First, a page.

Thursday 25 April 2019

We never saw crash coming – we had no plan B, Cowen admits

Former Taoiseach defends bank guarantee which cost us €64bn

Former Taoiseach Brian Cowen watches an Offaly v Dublin camogie match in Kildare at the weekend
Former Taoiseach Brian Cowen watches an Offaly v Dublin camogie match in Kildare at the weekend
Mr Cowen celebrates his election in 2007
Former Taoiseach Brian Cowen will be asked to appear
Mr Cowen with President Mary McAleese when he received his seal of office as Taoiseach in 2008

FORMER Taoiseach Brian Cowen did not believe the sceptics who warned the economy was in danger of collapsing and he had no plans in place for a 'worst-case' scenario.

In his first full interview since leaving public life, he stood over the controversial decision to guarantee all the assets and liabilities of the banks in September 2008.

He also insisted that he was not expecting to get the job of Taoiseach and said it was a pity that his political career ended the way it did.

But Mr Cowen said the Government had not foreseen the collapse in the economy and did not believe the minority of people who were warning of danger at the time.

"Well, the truth is that we didn't believe it. We thought the economy would have a soft landing, that economic growth would continue and we could pay for it through the growth that was to come," he said.

In his interview in Irish with TG4's 'Comhra' programme – which is due to be broadcast next month – Mr Cowen does not apologise for his actions in government.

But he said it was "very regrettable" that people were now carrying a huge burden as a consequence of the crisis.

"I would like to say because it's important to do so, and I've said this before, I have a serious duty to accept my responsibility for what happened and I'm doing that. A lot of people are in trouble and they've got mortgages to repay and so on," he said.

Mr Cowen did not seek re-election in Laois-Offaly after stepping down as Taoiseach and is currently on a TD's and ministerial pension worth over €130,000 – even after the latest cuts in the Haddington Road agreement.

He stood over his Government's decision to introduce the State bank guarantee.

"You see, what was happening at that time was that billions of euro were leaving the country. So we had to stop that and get that money back into the country if possible," said Mr Cowen.

However, while the bank guarantee halted the flow of funds out of Irish banks temporarily, it ultimately left the taxpayer with a bill of €64bn due to the scale of the losses on the banks' property loans.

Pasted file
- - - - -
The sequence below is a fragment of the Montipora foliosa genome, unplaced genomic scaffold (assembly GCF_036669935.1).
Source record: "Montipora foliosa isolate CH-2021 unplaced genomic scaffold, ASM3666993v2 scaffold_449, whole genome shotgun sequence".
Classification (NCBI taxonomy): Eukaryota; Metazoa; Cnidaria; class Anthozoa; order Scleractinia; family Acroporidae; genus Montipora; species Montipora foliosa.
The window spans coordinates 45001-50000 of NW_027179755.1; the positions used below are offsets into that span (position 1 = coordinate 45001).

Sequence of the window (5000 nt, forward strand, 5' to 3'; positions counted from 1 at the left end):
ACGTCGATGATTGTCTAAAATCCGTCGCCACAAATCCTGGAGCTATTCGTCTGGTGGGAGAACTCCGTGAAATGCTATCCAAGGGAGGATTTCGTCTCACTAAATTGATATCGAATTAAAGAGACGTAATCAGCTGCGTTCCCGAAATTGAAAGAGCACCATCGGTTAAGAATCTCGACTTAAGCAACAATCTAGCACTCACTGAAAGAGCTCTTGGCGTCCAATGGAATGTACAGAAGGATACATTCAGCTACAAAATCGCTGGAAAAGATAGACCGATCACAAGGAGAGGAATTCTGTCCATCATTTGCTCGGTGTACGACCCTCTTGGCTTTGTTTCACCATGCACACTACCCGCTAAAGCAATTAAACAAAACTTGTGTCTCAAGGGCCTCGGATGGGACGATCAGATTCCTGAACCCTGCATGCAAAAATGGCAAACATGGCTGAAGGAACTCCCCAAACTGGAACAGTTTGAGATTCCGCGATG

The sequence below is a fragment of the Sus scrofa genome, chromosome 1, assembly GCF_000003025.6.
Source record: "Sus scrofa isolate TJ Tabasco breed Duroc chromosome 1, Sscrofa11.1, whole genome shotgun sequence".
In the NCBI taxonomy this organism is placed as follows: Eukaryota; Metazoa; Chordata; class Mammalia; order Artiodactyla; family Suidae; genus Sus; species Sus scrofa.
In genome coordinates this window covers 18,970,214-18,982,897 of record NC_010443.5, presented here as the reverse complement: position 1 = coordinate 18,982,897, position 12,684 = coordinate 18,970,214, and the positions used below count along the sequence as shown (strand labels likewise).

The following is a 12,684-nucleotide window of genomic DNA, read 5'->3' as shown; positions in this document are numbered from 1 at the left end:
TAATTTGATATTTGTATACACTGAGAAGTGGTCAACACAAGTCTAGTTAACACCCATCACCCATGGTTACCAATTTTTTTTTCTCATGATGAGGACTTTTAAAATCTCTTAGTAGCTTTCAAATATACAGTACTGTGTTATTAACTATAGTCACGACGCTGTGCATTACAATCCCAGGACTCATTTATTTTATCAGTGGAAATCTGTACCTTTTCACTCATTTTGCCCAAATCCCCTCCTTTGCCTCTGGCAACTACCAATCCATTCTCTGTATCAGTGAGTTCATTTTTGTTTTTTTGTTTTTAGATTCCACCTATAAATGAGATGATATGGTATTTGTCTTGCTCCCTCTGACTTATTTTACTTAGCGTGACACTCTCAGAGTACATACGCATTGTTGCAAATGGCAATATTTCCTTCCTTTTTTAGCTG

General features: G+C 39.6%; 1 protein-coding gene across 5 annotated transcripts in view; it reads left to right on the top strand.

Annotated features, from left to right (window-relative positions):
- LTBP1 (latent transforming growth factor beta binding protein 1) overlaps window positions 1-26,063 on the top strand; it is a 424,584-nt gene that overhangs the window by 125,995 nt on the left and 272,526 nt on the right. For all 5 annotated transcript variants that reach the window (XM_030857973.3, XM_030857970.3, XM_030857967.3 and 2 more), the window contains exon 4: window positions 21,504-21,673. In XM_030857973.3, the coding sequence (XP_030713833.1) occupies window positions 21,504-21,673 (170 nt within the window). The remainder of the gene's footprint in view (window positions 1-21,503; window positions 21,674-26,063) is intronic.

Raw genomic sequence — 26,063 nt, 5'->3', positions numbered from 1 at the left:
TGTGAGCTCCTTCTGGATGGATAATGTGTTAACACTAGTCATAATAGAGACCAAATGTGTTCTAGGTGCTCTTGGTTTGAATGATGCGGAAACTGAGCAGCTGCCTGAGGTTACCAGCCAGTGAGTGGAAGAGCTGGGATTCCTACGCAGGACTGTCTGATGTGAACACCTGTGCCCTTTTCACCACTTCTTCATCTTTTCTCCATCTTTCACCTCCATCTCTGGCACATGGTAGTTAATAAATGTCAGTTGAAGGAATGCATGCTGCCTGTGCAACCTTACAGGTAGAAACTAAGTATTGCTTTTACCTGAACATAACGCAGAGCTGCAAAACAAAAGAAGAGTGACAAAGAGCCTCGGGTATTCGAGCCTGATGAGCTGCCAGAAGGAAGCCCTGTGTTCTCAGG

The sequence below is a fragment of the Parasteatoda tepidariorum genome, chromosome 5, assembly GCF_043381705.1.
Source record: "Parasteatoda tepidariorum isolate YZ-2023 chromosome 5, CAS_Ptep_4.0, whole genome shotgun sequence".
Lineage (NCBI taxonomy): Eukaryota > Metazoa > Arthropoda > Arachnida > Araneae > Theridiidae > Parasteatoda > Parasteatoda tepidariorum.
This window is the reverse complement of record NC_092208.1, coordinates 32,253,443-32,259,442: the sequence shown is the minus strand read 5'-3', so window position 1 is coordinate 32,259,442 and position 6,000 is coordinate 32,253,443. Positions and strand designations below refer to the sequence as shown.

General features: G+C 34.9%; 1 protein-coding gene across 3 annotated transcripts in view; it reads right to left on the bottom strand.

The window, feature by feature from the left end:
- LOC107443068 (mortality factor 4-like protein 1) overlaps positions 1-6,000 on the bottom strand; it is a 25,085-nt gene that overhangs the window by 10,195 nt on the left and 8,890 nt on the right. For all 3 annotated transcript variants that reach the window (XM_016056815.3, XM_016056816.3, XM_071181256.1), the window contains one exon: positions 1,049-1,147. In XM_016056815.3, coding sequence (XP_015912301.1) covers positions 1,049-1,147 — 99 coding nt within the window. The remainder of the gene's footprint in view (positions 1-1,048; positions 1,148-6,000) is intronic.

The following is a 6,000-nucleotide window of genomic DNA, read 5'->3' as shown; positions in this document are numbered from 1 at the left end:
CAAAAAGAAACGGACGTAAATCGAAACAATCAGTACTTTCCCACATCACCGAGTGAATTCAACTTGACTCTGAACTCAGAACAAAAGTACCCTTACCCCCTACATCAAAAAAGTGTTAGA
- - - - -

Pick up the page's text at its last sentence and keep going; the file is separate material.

Mr Cowen said that after the guarantee "other things started to happen, which we hadn't foreseen".

The decision is set to be examined by the forthcoming Dail banking inquiry and Mr Cowen has already pledged his full co-operation.

Since leaving office, he has maintained a low public profile, although he's regularly attended Offaly GAA matches. He has been seen at funerals of friends, such as the late Paidi O Se.

He also attended the recent Council of State meeting, alongwith other former Taoisigh, to advise President Michael D Higgins on the constitutionality of the abortion legislation.

Mr Cowen was asked by TG4's 'Comhra' presenter Mairtin Tom Sheainin about people saying it was his Government that had driven the country to the state it is in now.

Mr Cowen said that people had definitely blamed his Government and had shown a huge desire to install a new Government at the last election.

He said he accepted his responsibility for what happened but attacked the opposition parties for "rewriting history".


"We wanted to improve services such as education, health, social welfare, old age pension and so on. That was our motivation and at the time, the money was there to do that.

"And the opposition were telling us we should have been doing more. Whereas now, they're saying that we spent too much," he said.

Mr Cowen, who was the first Offaly person to be appointed a cabinet minister, spoke about taking over from his predecessor Bertie Ahern as Taoiseach in May 2008.

His description of the event portrays him as a "reluctant Taoiseach".

"I wasn't expecting it. What happened was that Bertie decided to step down and nobody else was seeking the position," he said.

Mr Cowen said that when some of his colleagues asked him if he would like the job, he said: "Fair enough, I'll go for it."

One of Mr Cowen's lowest points in office came after he was accused by Fine Gael's Simon Coveney of sounding "half-way between drunk and hungover" during a 'Morning Ireland' interview after a Fianna Fail get-together in Galway in 2010.


He complains about the critical coverage during his time in office on his family, although he insists that he is not angry about it.

"Well, I'm a politician and I know what it's like when the atmosphere turns sour like that.

"But having said that, at times things were said and written that went too far. They were too personal. There was no need for that."

During his time in office, Mr Cowen was constantly urged by backbenchers and advisers to display a more personal side to counter the 'BIFFO' (Big Ignorant Fellow From Offaly) image of him in the media.

"There is an image of me out there that isn't very good. Maybe I didn't place enough emphasis on that sort of thing," he said.

However, he said that the most important thing to him in any of the positions he had held was "to be myself".

"I've never wanted to pretend to be someone else. Every single day of my public life, my approach has always been, 'What is best for the country here?' I may not have been right all the time.

"Clearly, nobody could be right all of the time. But we did our best and we were aware at that time that it wouldn't be easy to get re-elected after the next election."

By Michael Brennan Deputy Political Editor

Irish Independent

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